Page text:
A Star for Our Times

We interview Rachel Oyawale, the new face at English National Opera, to see first hand how this mesmerising and inspirational young lady has captured the attention of the opera musical world in London and beyond

I am sitting downstairs in their bar area at ENO on a warm Saturday afternoon and Rachel Oyawale suddenly arrives.

She is fresh, bright, smiling, just like her public photos but more relaxed, totally open. She is eager to talk, to communicate the passion that so evidently drives her but not in that egotistical way of so many. There is no ego here. This is a young lady who has found her dream, by chance – but it is a dream nonetheless that has become reality. Rachel Oyawale is the embodiment of the ENO dream as much as her own; the reaching out and giving the social benefit of opera, to the many young people who are unaware of its existence.

We climb the carpeted stairs and finally reach the top floor where there is some peace away from the waiting audience for a show below – and then we talk.

We talk about everything. Opera for the many; ENO and young people; the difficulty for young people to find an entry point; black people in a white world, even now; thank God for ENO Baylis; Porgy and Bess; La Boheme – where it first started – and so on. There is no stopping. Rachel is supremely eloquent, about to take up a degree offer at Cambridge, but this is no intellectual conversation per se. This is the use of words, the search for the right way to express Rachel’s passion for what she knows she loves.

My colleague Amelia Grace, the young 15 year old blogger from Hull, sits opposite – two young women on a similar trajectory, just a few years apart.

And so we talk about background. From a single parent family, living the normal life of so many in South East London, this is not the start you would expect to find the embryo of an opera singer. And it happens by accident. The coincidental remark by school teachers at 14yrs old – “hey you sing rather well!” – to the visit, instigated by Rachel’s mum – to see La Boheme, at Covent Garden – and the light-bulb moment where it all comes together; not just the fusion of art and life in music – but the moment where you know – you just know – that this is what you want to do.

And the coincidental, at that moment, availability of the last place at ENO Baylis for their Young Person entry programme – the mentoring by her older peers, and the sense of “family” that ENO is so good at, that have all slotted into place – and that have left a mark that is the foundation of where Rachel sees her opera process going.

I first saw Rachel by chance as well – at the recent ENO Gala Performance where she picked up The Lilian Baylis Award for Outstanding Potential. And yet this does not seem accidental.

I ask Rachel is there some sort of future structured plan; she is not sure, but I am sure there has to be; she says “I have made so many friends at ENO that I do hope I can continue to mix my degree course with my opera singing”.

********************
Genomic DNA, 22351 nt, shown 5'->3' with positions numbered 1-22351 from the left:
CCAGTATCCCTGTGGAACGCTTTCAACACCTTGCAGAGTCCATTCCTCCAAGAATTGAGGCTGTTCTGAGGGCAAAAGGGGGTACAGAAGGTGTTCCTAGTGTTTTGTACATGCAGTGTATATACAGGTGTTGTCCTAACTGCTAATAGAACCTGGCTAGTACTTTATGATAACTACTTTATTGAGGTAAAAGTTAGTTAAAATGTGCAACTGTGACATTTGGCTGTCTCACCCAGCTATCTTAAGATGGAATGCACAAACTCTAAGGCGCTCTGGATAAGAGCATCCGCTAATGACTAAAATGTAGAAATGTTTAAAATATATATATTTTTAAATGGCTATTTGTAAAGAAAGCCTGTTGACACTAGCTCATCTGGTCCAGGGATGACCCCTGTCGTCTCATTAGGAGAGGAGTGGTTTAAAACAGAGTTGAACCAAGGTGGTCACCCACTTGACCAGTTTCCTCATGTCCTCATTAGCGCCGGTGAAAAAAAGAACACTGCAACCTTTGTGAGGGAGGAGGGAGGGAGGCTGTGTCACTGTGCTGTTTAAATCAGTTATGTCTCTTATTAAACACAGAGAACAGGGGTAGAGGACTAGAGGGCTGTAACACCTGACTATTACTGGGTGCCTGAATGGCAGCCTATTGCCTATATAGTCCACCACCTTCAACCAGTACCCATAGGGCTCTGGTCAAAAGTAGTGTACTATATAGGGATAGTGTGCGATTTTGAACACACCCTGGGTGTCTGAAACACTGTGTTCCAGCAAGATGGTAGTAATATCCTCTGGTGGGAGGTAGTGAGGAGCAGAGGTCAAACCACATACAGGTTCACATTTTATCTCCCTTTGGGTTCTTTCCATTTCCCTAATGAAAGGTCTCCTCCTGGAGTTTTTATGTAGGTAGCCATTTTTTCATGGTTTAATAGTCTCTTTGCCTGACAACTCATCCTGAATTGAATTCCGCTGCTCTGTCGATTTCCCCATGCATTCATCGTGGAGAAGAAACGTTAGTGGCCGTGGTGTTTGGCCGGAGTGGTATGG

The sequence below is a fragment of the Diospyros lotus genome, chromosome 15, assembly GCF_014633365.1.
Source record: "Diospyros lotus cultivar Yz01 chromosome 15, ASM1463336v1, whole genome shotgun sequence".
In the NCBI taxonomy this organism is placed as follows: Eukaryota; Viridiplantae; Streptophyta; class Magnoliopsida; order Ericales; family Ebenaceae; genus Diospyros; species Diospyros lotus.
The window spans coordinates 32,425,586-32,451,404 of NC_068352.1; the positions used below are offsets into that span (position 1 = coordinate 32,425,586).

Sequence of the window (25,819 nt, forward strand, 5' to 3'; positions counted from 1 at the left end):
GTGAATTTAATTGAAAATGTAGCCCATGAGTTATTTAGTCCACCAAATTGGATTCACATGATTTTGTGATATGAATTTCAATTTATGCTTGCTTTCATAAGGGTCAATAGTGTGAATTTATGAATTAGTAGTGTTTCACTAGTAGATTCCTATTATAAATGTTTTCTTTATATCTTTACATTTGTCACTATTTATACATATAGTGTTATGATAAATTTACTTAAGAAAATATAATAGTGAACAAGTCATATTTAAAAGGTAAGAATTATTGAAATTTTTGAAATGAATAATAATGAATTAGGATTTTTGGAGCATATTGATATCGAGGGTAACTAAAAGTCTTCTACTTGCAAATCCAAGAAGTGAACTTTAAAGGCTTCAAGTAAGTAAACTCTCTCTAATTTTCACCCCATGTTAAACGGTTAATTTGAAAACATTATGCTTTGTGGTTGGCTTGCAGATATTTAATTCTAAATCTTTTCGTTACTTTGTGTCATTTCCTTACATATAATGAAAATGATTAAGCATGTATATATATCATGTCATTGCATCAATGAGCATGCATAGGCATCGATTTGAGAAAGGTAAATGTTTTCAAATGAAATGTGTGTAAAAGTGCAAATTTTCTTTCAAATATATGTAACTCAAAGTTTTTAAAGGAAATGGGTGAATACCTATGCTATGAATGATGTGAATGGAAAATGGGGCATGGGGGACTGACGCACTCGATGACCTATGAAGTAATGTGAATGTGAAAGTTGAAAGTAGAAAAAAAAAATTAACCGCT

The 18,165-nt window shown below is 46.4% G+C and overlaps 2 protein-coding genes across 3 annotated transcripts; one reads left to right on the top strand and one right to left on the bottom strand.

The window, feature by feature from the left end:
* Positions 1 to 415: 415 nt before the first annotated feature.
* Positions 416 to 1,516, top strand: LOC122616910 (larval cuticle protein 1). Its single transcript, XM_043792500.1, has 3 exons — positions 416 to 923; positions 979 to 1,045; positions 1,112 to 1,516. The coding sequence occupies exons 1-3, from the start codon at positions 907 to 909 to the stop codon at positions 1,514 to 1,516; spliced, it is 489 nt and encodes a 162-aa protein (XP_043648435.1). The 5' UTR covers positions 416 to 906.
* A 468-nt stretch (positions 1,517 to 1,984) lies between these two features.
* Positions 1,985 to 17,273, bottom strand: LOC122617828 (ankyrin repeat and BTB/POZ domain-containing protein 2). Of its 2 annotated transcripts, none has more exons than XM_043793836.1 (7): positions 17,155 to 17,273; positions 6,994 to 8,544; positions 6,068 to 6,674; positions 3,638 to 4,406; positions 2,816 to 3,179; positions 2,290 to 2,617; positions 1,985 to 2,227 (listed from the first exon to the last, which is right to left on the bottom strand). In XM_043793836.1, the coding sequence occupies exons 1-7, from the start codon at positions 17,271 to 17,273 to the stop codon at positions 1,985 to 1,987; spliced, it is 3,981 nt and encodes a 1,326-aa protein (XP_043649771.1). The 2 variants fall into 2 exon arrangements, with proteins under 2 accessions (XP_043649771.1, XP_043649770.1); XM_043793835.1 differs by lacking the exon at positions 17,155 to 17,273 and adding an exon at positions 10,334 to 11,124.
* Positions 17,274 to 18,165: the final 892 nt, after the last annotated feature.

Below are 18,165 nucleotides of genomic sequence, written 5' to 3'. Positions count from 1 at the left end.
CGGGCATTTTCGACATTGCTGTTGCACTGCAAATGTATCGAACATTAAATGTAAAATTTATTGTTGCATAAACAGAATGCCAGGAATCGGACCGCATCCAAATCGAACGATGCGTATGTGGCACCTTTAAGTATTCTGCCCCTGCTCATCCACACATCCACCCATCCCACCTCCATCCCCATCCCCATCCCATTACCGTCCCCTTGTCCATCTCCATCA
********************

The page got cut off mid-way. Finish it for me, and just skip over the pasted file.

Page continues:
In so many ways, Rachel is a woman for our times – at not even twenty years old, but with a strong sense of where women in general can achieve.

We leave the opera house and find the lounge bar in the St Martins Hotel just next door. We sip a Gin Tonic appropriately called a “Don Giovanni”.

“Yep, that touches the spot”, she says.

A woman for our times indeed.

A full version of the Rachel Oyawale Interview is soon online at; http://www.profomedia.uk

Care On Our Own Terms

As Kaveh Safavi of Accenture continues his annual look at our global healthcare, we look at the changes that healthcare providers have to face up to, and ask – what are they afraid of?

Fear manifests itself in a number of ways. The traditional route in surgeries and hospitals, is to stick to the status quo. Nobody gets fired for doing what they always did. or to put it more directly – burying one’s head in the sand. As said above, nobody gets fired for being myopic.

I “get” that fear of the unknown, is relevant. But fear of what we already have, and which the public are increasingly demanding – should be a wake up call. The question is, – is fear of progress created by simple lack of understanding.

People that know about these things in UK NHS Management, tell me that “the NHS will be fully digitalised within the next 20 years”. This is both 20 years too late, and also misunderstands what we mean by digitalisation, and what you and I increasingly demand from our healthcare providers.

For a start, just about all of us in possession of our Apple Watch, our Smart mobile – are already capable of managing our own health and scary symptoms, in real time, online, thanks very much, from the comfort of our armchair. When we call our Doctor, phone our hospital – we already have the data, personally and as consumers, of our own health situation. And moving on – as patients, we do not need the large corporate AI to automate the personal data that our hospital does not yet have. What we need, is the immediate link between our personal way of life, and people who know how to treat us at a place called a hospital, when we get sick.